Continuous User Authentication Based on Keystroke Dynamics through Neural Network Committee Machines

Continuous User Authentication Based on Keystroke Dynamics through Neural Network Committee Machines

Sérgio Roberto de Lima e Silva Filho (Bry Tecnologia S.A., Brazil) and Mauro Roisenberg (Federal University of Santa Catarina, Brazil)
DOI: 10.4018/978-1-4666-2919-6.ch019
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This chapter proposes an authentication methodology that is both inexpensive and non-intrusive and authenticates users continuously while using a computer keyboard. This proposed methodology uses neural network committee machines. The committee consists of several independent neural networks trained to recognize a behavioral biometric characteristic: user’s typing pattern. Continuous authentication prevents potential attacks when users leave their desks without logging out or locking their computer session. Some experiments were conducted to evaluate and to calibrate the authentication committee. Best results show that a 0% FAR and a 0.15% FRR can be achieved when different thresholds are used in the system for each user. In this proposed methodology, capture system does not need to concern about typing errors in the text. Another feature of this methodology is that new users can be easily added to the system, with no need to re-train all neural networks involved.
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Currently, lots of people are using computers and their networks in order to simplify their lives, get remote services and stay connected with other people. So, users are increasing their dependency on computers and Internet (Monrose & Rubin, 1997; Obaidat, 1995; Obaidat & Sadoun, 1997). Such dependency results in more critical information being stored in computers that become a prime target for frequent attacks. Those attacks may cause some serious problems such as classified documents being disclosed and critical information being deleted, falsified or stolen (Anagun & Cin, 1998; Capuano, Masella, Miranda & Salerno, 1999; Obaidat, 1995; Obaidat & Sadoun, 1997).

Many users do not concern enough or do not know the dangers of the misuse of personal, confidential or critical information stored in their computers. So, imagine a user that stores a bank account password into a file on the computer. An unauthorized person can gain access to this computer, get the password and use the Internet banking to transfer money to another account. Same problem occurs when a credit card number is stored in the computer. Intruders could use credit card number to buy what they want via online shops.

In order to assure that only valid users will be able to access computer resources and the information stored in them, authentication mechanisms try to prevent non-authorized users to disguise themselves as valid users and then access those restricted resources (Brown & Rogers, 1993; Coltell, Bada & Torres, 1999; Monrose, Reiter & Wetzel, 1999; Obaidat & Sadoun, 1997).

User authentication mechanisms are a very promising area of research and in recent years many authentication mechanisms have been proposed. However, those schemes have a common drawback as they only authenticate a user at the login procedure. If a user leaves the desk without logging out or locking computer session, an intruder has an occasion to use the system (Coltell, Bada & Torres, 1999).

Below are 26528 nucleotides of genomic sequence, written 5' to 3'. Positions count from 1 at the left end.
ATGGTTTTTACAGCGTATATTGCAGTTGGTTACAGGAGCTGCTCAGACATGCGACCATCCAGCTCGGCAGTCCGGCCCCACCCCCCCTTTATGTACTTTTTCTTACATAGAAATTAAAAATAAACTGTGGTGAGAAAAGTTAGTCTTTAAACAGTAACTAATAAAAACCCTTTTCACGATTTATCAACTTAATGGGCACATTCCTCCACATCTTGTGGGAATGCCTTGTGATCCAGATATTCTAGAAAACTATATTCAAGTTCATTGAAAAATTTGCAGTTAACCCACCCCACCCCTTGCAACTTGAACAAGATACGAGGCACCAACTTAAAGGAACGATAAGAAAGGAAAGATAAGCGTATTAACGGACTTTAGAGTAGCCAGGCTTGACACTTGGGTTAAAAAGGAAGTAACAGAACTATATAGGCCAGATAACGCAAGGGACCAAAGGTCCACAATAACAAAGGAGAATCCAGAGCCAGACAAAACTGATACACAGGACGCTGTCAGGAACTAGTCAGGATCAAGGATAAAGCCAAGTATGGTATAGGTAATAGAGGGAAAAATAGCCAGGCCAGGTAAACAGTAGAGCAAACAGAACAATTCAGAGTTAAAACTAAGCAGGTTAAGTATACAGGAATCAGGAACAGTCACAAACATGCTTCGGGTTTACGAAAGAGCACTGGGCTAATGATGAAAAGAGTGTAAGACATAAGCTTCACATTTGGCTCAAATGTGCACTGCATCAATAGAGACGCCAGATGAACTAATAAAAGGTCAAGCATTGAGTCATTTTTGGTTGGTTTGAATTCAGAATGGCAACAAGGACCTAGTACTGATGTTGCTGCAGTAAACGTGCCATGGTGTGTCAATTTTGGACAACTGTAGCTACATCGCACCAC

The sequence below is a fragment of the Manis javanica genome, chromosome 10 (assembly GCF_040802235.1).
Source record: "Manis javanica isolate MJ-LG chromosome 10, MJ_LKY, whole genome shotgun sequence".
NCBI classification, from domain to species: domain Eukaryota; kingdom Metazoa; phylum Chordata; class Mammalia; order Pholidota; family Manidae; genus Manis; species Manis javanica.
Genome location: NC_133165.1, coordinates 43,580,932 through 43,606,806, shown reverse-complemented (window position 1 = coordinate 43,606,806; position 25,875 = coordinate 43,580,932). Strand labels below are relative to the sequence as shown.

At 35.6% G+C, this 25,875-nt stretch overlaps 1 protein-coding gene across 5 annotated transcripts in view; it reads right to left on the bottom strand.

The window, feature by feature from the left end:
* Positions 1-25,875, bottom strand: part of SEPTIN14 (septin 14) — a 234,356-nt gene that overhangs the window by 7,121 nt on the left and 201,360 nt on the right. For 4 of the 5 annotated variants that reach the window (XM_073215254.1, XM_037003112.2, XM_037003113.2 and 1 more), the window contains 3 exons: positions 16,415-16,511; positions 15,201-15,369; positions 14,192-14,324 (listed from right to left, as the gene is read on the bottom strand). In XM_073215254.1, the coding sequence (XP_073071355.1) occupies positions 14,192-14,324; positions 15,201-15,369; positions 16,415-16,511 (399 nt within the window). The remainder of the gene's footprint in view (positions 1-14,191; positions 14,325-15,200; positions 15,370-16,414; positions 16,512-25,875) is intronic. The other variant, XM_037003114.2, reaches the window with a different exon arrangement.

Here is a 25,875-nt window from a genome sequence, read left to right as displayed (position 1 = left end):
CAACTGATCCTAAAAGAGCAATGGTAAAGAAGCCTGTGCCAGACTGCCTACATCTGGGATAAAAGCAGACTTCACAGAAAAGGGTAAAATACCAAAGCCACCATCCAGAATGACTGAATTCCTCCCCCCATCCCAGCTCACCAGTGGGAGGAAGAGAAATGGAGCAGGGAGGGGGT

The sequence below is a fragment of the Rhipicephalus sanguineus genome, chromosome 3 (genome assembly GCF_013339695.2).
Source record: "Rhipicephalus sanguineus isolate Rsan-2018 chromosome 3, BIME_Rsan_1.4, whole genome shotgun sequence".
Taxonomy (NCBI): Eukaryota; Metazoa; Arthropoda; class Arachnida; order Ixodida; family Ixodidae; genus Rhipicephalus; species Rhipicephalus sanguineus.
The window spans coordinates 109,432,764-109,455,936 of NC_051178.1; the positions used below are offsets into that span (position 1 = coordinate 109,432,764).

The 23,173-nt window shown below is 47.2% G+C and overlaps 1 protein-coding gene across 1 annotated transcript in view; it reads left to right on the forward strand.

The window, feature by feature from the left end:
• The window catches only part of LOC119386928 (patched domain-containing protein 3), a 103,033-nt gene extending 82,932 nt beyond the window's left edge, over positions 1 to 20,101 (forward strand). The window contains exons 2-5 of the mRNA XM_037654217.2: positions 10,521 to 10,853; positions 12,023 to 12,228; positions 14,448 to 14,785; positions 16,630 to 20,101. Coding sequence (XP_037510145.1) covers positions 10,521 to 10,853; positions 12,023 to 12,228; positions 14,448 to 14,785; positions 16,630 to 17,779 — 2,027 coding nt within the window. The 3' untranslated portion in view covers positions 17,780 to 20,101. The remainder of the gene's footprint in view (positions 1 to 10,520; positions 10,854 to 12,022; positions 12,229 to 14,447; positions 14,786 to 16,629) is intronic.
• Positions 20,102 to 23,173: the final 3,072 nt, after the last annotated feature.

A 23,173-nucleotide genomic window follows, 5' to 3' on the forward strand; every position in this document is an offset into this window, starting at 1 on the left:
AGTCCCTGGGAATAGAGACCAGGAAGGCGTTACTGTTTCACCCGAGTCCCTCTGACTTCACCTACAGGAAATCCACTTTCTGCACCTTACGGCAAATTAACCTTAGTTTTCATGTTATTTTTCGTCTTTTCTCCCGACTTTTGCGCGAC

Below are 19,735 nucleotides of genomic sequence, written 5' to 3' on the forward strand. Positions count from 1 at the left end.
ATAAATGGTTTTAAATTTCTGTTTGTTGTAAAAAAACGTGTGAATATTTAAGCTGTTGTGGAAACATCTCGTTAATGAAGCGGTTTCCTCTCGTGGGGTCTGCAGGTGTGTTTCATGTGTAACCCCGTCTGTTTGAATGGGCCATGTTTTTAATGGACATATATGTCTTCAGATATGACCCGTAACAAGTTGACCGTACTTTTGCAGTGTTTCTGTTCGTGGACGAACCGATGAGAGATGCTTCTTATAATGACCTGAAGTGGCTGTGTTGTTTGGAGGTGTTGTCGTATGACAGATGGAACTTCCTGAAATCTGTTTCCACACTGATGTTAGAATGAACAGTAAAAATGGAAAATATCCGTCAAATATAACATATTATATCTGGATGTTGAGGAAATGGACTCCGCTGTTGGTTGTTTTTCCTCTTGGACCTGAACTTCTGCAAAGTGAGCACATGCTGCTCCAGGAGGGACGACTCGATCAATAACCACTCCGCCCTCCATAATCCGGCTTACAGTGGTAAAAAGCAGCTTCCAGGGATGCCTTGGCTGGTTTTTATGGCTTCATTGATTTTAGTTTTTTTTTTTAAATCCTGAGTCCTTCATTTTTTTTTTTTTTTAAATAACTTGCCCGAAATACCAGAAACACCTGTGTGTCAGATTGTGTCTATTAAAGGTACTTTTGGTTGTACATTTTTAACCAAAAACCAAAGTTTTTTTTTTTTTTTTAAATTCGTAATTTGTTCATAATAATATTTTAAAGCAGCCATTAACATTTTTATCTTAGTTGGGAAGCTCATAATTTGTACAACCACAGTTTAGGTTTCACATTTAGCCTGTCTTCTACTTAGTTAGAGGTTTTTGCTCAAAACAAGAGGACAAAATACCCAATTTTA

An authentication scheme that overcomes such deficiency must continuously authenticate the user who is using the computational resource. So, users are authenticated all the time, starting at the very moment they access the resources to the moment they are no longer using the computer. If users have to leave their desks for a short break or to attend a meeting, they do not have to worry about non-authorized access to the computer because it will remain protected from any attack of non-authorized people.

Analyzing which feature should be used to provide that continuous authentication, we can conclude that continuous authentication is impracticable using passwords because would be extremely tiring for the user having to repeatedly typing same password to get access to computer. Same problem occurs when a smartcard is used for authentication. If a system asks all the time for a smartcard to authenticate the user, it probably would cause the user to leave the smartcard connected to the computer. On the occasion of an oversight, an intruder could gain access to the system.

Given these drawbacks for conventional authentication features to be used in a continuous authentication mechanism, many researchers have considered using biometric characteristics in continuous authentication schemes. However, in a continuous authentication environment we can discard some biometric characteristics that have been commonly used in a human authentication context, like fingerprint recognition, eye scan of iris or retina, voice recognition, face recognition using the geometry of the face and signature dynamics. For example, it would be totally impractical for a user to constantly put the thumb in a fingerprint reader or continuously talk in a speech recognizer.

Looking for an appropriate biometric characteristic to be used continuously, we found that two behavioral characteristics are present most of the time a user is using a computational resource: keystroke and mouse usage dynamics. As keyboard and mouse devices are constantly used for interacting with the system, their dynamics can be used as viable features for user authentication throughout the work session even after the access control phase has been passed (Bergadano, Gunetti & Picardi, 2002).

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